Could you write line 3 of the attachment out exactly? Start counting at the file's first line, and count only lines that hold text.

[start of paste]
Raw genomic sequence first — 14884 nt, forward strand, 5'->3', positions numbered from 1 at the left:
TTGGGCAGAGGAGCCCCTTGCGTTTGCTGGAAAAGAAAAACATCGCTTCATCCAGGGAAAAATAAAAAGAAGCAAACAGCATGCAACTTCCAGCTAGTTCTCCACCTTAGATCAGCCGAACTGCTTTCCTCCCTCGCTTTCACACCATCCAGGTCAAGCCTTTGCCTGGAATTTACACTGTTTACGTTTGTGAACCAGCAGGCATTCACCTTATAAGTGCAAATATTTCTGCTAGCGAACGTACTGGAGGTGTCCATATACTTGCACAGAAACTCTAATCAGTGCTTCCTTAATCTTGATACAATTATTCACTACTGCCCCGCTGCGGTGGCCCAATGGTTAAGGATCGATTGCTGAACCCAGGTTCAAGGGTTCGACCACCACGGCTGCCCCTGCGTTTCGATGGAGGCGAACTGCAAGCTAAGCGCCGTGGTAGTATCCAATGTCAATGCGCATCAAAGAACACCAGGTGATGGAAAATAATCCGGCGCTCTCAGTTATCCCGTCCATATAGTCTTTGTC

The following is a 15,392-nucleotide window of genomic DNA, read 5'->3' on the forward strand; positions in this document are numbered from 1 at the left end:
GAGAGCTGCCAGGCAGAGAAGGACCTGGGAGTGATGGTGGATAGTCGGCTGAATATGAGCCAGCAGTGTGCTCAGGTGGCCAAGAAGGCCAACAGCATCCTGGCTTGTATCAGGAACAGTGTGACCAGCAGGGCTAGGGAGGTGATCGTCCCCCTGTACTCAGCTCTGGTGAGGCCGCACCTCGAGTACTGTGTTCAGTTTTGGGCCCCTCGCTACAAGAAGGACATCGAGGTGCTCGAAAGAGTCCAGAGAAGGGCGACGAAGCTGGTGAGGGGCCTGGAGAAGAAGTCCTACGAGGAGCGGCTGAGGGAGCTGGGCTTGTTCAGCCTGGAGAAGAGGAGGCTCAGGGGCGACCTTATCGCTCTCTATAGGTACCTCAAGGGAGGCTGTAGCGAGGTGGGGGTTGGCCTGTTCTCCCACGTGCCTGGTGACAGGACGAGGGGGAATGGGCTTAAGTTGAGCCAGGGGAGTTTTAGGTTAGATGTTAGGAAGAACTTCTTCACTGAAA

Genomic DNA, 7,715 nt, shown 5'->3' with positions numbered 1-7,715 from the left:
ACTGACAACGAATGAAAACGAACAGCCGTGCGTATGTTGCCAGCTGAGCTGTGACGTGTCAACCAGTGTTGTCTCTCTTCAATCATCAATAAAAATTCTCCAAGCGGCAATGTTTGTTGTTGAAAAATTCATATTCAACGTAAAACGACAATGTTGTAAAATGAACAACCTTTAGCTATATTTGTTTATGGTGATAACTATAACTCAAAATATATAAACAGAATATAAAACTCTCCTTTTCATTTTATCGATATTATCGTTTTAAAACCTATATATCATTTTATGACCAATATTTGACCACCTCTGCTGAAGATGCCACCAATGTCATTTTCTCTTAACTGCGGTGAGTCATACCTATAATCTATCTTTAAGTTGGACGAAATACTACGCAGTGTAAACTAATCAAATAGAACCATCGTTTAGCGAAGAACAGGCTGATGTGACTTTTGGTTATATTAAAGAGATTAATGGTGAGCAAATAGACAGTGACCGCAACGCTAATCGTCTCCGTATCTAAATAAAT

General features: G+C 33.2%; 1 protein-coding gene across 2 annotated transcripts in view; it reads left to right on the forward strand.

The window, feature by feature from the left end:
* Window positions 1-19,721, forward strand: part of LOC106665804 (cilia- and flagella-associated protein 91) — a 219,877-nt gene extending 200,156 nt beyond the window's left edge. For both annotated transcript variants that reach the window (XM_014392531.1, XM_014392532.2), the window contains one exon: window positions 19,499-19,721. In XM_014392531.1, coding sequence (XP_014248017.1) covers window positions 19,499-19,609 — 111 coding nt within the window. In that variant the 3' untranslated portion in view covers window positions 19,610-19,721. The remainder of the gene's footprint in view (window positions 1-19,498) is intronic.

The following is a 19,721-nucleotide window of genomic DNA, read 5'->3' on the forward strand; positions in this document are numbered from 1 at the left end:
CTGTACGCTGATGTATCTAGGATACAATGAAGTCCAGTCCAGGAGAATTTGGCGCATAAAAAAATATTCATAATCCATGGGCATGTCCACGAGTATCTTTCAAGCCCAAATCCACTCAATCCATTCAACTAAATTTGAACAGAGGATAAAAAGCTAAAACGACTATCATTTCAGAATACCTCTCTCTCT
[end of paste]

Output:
The following is a 15,392-nucleotide window of genomic DNA, read 5'->3' on the forward strand; positions in this document are numbered from 1 at the left end: